Chris Dixon's Crypto Claims are Logically Flimsy

by Liron1 min read26th Sep 20215 comments

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Cryptocurrency & Blockchain
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In this post, I make heavy use of the power to demolish bad arguments in the domain of crypto claims. The crypto world seems rich with areas where you can save a lot of wasted time and money by simply asking for a specific example of how a crypto project beats the best available alternative from the non-crypto world.

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I don’t understand how Chris’s vision of “cutting out layers of intermediaries” is meaningfully different from what already exists today.

 

There are 5 reasons that blockchain technologies accelerate the pattern of lowering take rate.

  1. A bulk of the data about app usage is available to all competitors on the blockchain, which means that competitors can rapidly converge on useful features and therefore commoditize the app.
  2. In the most popular smart contract platform, Ethereum, each contract by default allows its data and functions to be used by others.  This means that these too can't be used to maintain a competitive advantage.
  3. The smart contract code itself is on the blockchain, which means that if people don't like your take rate, they can fork it to a lower one (see Sushiswap and Uniswap).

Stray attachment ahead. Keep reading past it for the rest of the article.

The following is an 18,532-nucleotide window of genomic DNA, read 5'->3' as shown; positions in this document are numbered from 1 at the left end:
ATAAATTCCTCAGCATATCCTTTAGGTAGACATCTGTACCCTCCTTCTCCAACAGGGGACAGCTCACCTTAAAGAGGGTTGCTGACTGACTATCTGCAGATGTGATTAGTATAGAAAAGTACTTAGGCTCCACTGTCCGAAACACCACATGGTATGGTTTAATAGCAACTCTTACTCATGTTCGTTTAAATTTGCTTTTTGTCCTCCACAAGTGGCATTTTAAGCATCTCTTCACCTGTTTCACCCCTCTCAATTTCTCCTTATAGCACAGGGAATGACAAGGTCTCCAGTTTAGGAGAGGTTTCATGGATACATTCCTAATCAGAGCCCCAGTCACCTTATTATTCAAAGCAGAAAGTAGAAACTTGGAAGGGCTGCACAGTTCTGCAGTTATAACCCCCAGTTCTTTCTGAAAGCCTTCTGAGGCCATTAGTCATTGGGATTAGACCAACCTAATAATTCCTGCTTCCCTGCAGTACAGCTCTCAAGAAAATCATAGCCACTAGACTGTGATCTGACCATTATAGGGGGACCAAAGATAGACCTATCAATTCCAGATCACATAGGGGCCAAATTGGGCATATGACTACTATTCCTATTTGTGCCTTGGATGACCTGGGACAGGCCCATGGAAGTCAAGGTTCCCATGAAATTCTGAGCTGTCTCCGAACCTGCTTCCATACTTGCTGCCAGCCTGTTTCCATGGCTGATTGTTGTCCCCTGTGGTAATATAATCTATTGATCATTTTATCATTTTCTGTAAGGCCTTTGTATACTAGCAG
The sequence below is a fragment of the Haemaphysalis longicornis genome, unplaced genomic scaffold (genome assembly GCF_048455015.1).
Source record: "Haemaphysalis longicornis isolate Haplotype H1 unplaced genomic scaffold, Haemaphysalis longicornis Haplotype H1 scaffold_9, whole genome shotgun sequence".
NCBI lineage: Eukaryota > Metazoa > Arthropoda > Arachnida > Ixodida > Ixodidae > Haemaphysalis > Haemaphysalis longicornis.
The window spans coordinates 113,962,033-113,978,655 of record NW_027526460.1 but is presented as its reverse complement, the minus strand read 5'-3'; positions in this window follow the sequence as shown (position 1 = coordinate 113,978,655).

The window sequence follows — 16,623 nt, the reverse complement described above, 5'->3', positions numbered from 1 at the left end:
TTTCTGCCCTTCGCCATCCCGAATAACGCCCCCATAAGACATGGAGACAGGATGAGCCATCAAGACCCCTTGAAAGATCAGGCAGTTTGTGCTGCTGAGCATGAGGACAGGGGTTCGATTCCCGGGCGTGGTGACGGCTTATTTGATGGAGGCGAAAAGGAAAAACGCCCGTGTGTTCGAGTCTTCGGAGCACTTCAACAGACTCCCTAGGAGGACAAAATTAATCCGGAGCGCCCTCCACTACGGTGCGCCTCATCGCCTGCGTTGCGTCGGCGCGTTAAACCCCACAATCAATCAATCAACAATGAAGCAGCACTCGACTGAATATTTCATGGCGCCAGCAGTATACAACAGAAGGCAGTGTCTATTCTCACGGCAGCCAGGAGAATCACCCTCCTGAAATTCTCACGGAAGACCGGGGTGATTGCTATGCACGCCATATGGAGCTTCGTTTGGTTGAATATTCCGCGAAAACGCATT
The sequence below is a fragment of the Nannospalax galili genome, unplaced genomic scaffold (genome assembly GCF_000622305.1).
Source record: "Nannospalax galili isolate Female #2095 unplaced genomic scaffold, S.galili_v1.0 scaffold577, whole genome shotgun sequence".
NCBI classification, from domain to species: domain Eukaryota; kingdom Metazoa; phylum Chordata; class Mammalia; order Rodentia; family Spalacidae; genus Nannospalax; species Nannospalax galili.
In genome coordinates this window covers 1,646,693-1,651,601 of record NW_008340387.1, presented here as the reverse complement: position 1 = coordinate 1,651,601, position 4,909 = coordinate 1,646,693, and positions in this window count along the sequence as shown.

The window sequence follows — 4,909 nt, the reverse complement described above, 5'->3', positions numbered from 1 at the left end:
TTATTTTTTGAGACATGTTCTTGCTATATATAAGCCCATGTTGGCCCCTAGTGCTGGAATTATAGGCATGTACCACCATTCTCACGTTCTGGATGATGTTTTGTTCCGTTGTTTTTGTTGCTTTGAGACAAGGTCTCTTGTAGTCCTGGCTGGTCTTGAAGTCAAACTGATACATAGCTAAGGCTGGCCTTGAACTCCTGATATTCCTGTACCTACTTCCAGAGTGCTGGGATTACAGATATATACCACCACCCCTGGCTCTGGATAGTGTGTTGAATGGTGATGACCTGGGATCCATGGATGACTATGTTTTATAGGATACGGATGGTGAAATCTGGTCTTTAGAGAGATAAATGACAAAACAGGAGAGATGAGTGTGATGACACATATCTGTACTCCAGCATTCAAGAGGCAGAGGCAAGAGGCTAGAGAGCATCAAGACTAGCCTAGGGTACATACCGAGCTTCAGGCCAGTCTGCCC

4. Smart contracts are immutable, which provides selection pressure for commoditizable cheap components.
  5. Smart contracts have built into them the concept of metering and programmable money, which incentivizes more granular payment schemes by taking out barrier to entry.

Similar to how open source wasn't "meaningfully different" from what came before in terms of accelerating commoditization, nevertheless it did so by removing "a monopoly on code" as a competitive advantage.  Blockchains like Ethereum do a similar thing for data and users, and they do it in such a way that actually encourage and accelerate lower take rate/commoditization.

I agree with your list of abstract properties; they all seem self-consistent and I would expect them to be more correlated with lower take rate than not. The hardest challenge seems to be to identify specific examples of systems that create enough value from blockchain architecture (enough of a lower take rate) to justify the higher associated costs compared to a non-blockchain system. Most people don’t attempt to do this or don’t realize that their attempts are weak.

I expect most of the major costs (speed, cost, and privacy) to go down significantly in the next 8 years or so, to the point where  building a Dapp will be used a common strategy for companies that need to commoditize their complement, commoditize a sector that a competitor has a monopoly on, or other strategic uses of commoditization.

I think it’s a useful exercise to get specific about one case study, e.g. “a competitor to Spotify that has a lower take rate”. You can then make a claim like yours and also compare it with someone’s best claim about what will be possible with non-blockchain alternatives in 8 years.

I think judging individual entrant moves, especially 8 years out, is not very realistic. Rather, I'd say something like "I expect at least 3 of the major tech companies to have a Dapp with at least 10 million Monthly Active Users within 10 years"